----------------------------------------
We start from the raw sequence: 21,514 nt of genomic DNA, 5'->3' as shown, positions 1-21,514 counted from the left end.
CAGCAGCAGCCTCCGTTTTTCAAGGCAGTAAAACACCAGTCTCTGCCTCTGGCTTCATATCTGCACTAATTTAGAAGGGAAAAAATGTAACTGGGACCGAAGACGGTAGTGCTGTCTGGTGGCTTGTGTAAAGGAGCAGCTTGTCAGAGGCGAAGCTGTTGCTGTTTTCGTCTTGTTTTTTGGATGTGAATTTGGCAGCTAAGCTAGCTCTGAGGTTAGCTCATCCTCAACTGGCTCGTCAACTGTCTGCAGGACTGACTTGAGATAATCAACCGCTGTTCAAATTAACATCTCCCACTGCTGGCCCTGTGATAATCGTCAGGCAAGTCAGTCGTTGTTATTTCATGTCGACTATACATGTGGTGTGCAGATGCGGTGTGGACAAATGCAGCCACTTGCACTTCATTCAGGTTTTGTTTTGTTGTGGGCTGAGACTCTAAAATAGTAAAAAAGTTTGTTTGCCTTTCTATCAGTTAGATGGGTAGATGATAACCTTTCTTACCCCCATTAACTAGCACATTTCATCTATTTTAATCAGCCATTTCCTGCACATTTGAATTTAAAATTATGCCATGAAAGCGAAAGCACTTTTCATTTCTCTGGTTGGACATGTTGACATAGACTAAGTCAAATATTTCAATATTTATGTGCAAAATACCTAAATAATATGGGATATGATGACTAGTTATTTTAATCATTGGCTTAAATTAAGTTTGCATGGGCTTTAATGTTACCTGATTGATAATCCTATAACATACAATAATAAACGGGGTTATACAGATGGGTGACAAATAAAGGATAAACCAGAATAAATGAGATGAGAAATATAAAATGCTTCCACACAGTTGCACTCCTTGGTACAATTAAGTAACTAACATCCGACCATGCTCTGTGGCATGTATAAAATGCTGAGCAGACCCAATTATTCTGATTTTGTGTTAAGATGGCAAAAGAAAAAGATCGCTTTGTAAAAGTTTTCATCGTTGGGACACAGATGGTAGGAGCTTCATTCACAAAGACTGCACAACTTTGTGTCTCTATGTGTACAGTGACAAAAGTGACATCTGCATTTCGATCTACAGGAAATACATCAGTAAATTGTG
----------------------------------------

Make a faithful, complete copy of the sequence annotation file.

We start from the raw sequence: 21,514 nt of genomic DNA, 5'->3' as shown, positions 1-21,514 counted from the left end.
CAGCAGCAGCCTCCGTTTTTCAAGGCAGTAAAACACCAGTCTCTGCCTCTGGCTTCATATCTGCACTAATTTAGAAGGGAAAAAATGTAACTGGGACCGAAGACGGTAGTGCTGTCTGGTGGCTTGTGTAAAGGAGCAGCTTGTCAGAGGCGAAGCTGTTGCTGTTTTCGTCTTGTTTTTTGGATGTGAATTTGGCAGCTAAGCTAGCTCTGAGGTTAGCTCATCCTCAACTGGCTCGTCAACTGTCTGCAGGACTGACTTGAGATAATCAACCGCTGTTCAAATTAACATCTCCCACTGCTGGCCCTGTGATAATCGTCAGGCAAGTCAGTCGTTGTTATTTCATGTCGACTATACATGTGGTGTGCAGATGCGGTGTGGACAAATGCAGCCACTTGCACTTCATTCAGGTTTTGTTTTGTTGTGGGCTGAGACTCTAAAATAGTAAAAAAGTTTGTTTGCCTTTCTATCAGTTAGATGGGTAGATGATAACCTTTCTTACCCCCATTAACTAGCACATTTCATCTATTTTAATCAGCCATTTCCTGCACATTTGAATTTAAAATTATGCCATGAAAGCGAAAGCACTTTTCATTTCTCTGGTTGGACATGTTGACATAGACTAAGTCAAATATTTCAATATTTATGTGCAAAATACCTAAATAATATGGGATATGATGACTAGTTATTTTAATCATTGGCTTAAATTAAGTTTGCATGGGCTTTAATGTTACCTGATTGATAATCCTATAACATACAATAATAAACGGGGTTATACAGATGGGTGACAAATAAAGGATAAACCAGAATAAATGAGATGAGAAATATAAAATGCTTCCACACAGTTGCACTCCTTGGTACAATTAAGTAACTAACATCCGACCATGCTCTGTGGCATGTATAAAATGCTGAGCAGACCCAATTATTCTGATTTTGTGTTAAGATGGCAAAAGAAAAAGATCGCTTTGTAAAAGTTTTCATCGTTGGGACACAGATGGTAGGAGCTTCATTCACAAAGACTGCACAACTTTGTGTCTCTATGTGTACAGTGACAAAAGTGACATCTGCATTTCGATCTACAGGAAATACATCAGTAAATTGTG